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Category Archives: Jung

The Misjudgment of Introverts and the True Meaning of Introversion

Hi everyone.  The Fourth of July is coming soon!  I hope you are able to enjoy Independence Day with the knowledge that you are a special highly sensitive person (HSP) and you deserve independence and freedom to be you. 😀  Because this is typically a family holiday, it can bring up and trigger memories and childhood wounds of loneliness and pain–large get-togethers with people and possibly not one of them really understanding you because you were an HSP.  And in most cases you were probably an “introvert”–70% of HSPs are!  The word introvert is highly misunderstood and it is important to me that I set the record straight on the true meaning of the word and how it’s perception and judgement can be damaging to those of us who are born-introverts.

When you hear the word introvert or introverted you probably have heard the wrong meaning with such comments as:   “He became introverted because of his fear of his abusive father”; or “I used to be an introvert but then I got some confidence and came out of my shell”.  These examples of the word are used very often in the media but these usages are incorrect!  The correct word in these examples should be the word “insecure” instead.  The real meaning of introvert is not insecure or turned inward out of fear as most people have been taught to believe.

The book Please Understand Me by David Keirsey and Marilyn Bates explains about each of the temperament types in a wonderful and positive way and explains the true meaning of being an introvert. When I was 23, I was told about this book by my counselor at the time who had her PhD  in Clinical Counseling Psychology and, when I read it, it changed my life in a major way due to its wonderful explanation.  Since then I have known I am an introvert like her and am very proud to proclaim it!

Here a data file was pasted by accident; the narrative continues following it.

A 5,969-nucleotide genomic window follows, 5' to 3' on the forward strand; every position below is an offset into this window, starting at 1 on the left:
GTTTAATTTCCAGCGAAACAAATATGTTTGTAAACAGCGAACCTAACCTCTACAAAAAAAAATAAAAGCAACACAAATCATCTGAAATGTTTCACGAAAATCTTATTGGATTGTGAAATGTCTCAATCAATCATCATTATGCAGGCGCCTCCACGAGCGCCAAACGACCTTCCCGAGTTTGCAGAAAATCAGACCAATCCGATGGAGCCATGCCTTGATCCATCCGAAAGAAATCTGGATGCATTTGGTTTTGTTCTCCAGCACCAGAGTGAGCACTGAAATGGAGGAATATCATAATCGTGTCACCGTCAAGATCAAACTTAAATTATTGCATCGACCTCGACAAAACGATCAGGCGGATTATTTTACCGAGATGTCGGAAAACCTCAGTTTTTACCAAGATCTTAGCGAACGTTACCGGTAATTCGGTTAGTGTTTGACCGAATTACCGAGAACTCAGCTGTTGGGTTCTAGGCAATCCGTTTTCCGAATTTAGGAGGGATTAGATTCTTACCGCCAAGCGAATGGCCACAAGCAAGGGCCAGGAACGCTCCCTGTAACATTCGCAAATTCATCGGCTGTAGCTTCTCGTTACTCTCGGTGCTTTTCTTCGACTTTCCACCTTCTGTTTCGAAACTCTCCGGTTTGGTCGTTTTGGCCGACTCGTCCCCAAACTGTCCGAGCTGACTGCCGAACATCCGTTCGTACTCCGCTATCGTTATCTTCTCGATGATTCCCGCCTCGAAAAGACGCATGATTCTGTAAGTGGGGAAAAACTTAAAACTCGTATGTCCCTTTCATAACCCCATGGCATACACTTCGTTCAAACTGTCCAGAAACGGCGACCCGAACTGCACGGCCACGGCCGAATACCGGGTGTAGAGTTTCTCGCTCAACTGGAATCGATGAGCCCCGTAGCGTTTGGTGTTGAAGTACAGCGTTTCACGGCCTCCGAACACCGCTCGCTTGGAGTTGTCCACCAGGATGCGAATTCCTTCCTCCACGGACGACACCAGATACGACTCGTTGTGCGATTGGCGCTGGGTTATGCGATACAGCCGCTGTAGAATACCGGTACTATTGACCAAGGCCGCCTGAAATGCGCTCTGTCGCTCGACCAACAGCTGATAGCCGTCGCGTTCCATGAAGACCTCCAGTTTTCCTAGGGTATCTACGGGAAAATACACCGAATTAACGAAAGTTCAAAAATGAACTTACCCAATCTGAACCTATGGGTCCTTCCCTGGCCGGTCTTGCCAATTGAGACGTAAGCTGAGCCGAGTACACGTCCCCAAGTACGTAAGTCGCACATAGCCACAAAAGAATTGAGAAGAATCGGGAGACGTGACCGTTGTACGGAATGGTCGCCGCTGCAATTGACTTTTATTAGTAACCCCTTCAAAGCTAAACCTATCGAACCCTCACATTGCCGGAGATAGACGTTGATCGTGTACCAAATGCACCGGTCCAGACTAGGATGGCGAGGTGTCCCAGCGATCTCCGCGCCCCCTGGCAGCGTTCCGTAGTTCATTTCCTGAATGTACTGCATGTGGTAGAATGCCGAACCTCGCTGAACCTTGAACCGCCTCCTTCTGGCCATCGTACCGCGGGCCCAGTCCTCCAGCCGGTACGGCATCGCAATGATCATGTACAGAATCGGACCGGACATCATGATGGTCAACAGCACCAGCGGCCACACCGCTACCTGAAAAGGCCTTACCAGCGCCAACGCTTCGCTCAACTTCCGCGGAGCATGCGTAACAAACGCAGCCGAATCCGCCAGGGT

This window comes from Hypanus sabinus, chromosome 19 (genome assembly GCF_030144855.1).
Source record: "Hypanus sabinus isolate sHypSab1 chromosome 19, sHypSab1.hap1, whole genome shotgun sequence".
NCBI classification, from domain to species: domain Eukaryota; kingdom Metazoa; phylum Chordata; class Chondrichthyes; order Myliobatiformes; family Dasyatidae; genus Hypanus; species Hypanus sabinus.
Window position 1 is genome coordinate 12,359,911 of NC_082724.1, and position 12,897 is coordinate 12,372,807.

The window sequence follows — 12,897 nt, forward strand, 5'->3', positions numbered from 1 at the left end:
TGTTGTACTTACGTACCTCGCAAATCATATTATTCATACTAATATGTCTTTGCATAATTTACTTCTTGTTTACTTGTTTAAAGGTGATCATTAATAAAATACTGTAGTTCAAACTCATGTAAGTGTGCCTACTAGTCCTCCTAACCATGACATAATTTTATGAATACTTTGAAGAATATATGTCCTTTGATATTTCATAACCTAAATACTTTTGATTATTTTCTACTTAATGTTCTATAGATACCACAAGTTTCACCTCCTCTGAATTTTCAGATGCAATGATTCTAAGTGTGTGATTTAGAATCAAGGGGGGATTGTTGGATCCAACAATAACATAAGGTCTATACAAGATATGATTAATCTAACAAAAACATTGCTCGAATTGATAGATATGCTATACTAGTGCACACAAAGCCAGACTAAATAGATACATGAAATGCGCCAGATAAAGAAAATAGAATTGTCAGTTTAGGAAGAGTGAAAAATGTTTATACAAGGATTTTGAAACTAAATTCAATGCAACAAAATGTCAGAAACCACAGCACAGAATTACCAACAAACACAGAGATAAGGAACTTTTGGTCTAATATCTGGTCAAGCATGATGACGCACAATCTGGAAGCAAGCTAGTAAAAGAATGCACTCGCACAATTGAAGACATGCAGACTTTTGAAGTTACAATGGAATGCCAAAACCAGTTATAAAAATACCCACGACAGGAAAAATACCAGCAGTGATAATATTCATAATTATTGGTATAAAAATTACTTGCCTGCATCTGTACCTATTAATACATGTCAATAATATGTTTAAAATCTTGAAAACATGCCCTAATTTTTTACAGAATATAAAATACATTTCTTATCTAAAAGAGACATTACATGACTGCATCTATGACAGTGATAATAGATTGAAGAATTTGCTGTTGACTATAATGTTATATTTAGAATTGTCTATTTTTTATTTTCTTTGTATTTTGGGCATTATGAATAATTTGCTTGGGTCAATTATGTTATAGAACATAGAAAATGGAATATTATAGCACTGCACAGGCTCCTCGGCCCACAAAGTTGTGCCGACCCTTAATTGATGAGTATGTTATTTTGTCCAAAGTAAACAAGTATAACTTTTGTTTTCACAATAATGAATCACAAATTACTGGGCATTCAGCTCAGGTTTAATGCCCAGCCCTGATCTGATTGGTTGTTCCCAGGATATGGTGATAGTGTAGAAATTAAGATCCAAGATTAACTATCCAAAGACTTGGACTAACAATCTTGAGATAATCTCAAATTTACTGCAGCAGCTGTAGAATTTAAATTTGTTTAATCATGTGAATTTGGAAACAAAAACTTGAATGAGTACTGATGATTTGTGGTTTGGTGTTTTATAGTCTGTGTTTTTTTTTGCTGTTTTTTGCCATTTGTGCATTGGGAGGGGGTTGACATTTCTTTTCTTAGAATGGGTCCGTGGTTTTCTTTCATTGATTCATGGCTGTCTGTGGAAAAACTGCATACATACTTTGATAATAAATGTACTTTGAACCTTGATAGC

The book explains it so well:  In 1920 Jung invented the psychological types and believed that people are different in fundamental ways.  In 1950 the idea of temperament types was revived when Isabel Myers and her mother Kathryn Briggs devised the Myers-Briggs type indicator–a tool for indicating 16 different patterns of action. Keirsey and Bates later came up with a book with a similar temperament sorter and a self-test to take.  Here is Keirsey and Bates’ definition of an introvert, word for word, from their book:

“…the introvert is territorial.  That is, he desires space.  Introverts seem to draw their energies from a different source than do extroverts.  Pursuing solitary activities, working quietly alone, reading, meditating, participating in activities which involve few or no other people–these seem to charge the batteries of the introvert.  Thus, if an extreme introvert goes to a party, after a “reasonable” period of time–say half an hour–he is ready to go home.  For him, the party is over.  He is not a party pooper; rather, he was pooped by the party.”